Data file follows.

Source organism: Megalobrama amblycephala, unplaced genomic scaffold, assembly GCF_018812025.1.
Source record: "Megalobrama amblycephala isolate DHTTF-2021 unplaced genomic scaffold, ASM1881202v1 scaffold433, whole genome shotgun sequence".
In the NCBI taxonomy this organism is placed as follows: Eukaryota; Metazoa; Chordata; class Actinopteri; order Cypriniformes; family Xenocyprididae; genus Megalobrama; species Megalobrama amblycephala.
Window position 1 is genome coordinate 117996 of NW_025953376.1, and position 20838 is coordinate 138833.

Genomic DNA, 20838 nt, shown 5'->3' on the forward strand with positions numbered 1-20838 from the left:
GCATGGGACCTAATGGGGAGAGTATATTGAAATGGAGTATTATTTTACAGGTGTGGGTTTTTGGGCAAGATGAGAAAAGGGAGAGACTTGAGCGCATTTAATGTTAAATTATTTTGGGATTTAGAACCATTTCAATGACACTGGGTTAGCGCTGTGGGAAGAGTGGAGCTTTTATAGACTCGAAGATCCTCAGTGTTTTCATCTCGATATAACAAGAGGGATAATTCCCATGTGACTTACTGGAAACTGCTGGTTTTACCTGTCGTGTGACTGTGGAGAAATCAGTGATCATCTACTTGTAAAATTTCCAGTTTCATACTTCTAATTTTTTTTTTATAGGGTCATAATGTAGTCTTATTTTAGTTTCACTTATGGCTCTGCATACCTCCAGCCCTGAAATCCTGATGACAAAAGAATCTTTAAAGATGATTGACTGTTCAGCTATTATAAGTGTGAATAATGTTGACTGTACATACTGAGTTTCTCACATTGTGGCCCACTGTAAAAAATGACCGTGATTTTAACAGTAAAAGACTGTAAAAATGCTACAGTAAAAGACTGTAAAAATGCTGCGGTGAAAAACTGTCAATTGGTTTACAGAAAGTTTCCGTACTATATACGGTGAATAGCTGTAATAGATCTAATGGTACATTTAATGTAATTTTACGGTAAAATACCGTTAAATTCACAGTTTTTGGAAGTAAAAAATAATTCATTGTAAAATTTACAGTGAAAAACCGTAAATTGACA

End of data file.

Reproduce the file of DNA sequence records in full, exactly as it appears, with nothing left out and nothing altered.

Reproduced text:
Source organism: Megalobrama amblycephala, unplaced genomic scaffold, assembly GCF_018812025.1.
Source record: "Megalobrama amblycephala isolate DHTTF-2021 unplaced genomic scaffold, ASM1881202v1 scaffold433, whole genome shotgun sequence".
In the NCBI taxonomy this organism is placed as follows: Eukaryota; Metazoa; Chordata; class Actinopteri; order Cypriniformes; family Xenocyprididae; genus Megalobrama; species Megalobrama amblycephala.
Window position 1 is genome coordinate 117996 of NW_025953376.1, and position 20838 is coordinate 138833.

Genomic DNA, 20838 nt, shown 5'->3' on the forward strand with positions numbered 1-20838 from the left:
GCATGGGACCTAATGGGGAGAGTATATTGAAATGGAGTATTATTTTACAGGTGTGGGTTTTTGGGCAAGATGAGAAAAGGGAGAGACTTGAGCGCATTTAATGTTAAATTATTTTGGGATTTAGAACCATTTCAATGACACTGGGTTAGCGCTGTGGGAAGAGTGGAGCTTTTATAGACTCGAAGATCCTCAGTGTTTTCATCTCGATATAACAAGAGGGATAATTCCCATGTGACTTACTGGAAACTGCTGGTTTTACCTGTCGTGTGACTGTGGAGAAATCAGTGATCATCTACTTGTAAAATTTCCAGTTTCATACTTCTAATTTTTTTTTTATAGGGTCATAATGTAGTCTTATTTTAGTTTCACTTATGGCTCTGCATACCTCCAGCCCTGAAATCCTGATGACAAAAGAATCTTTAAAGATGATTGACTGTTCAGCTATTATAAGTGTGAATAATGTTGACTGTACATACTGAGTTTCTCACATTGTGGCCCACTGTAAAAAATGACCGTGATTTTAACAGTAAAAGACTGTAAAAATGCTACAGTAAAAGACTGTAAAAATGCTGCGGTGAAAAACTGTCAATTGGTTTACAGAAAGTTTCCGTACTATATACGGTGAATAGCTGTAATAGATCTAATGGTACATTTAATGTAATTTTACGGTAAAATACCGTTAAATTCACAGTTTTTGGAAGTAAAAAATAATTCATTGTAAAATTTACAGTGAAAAACCGTAAATTGACA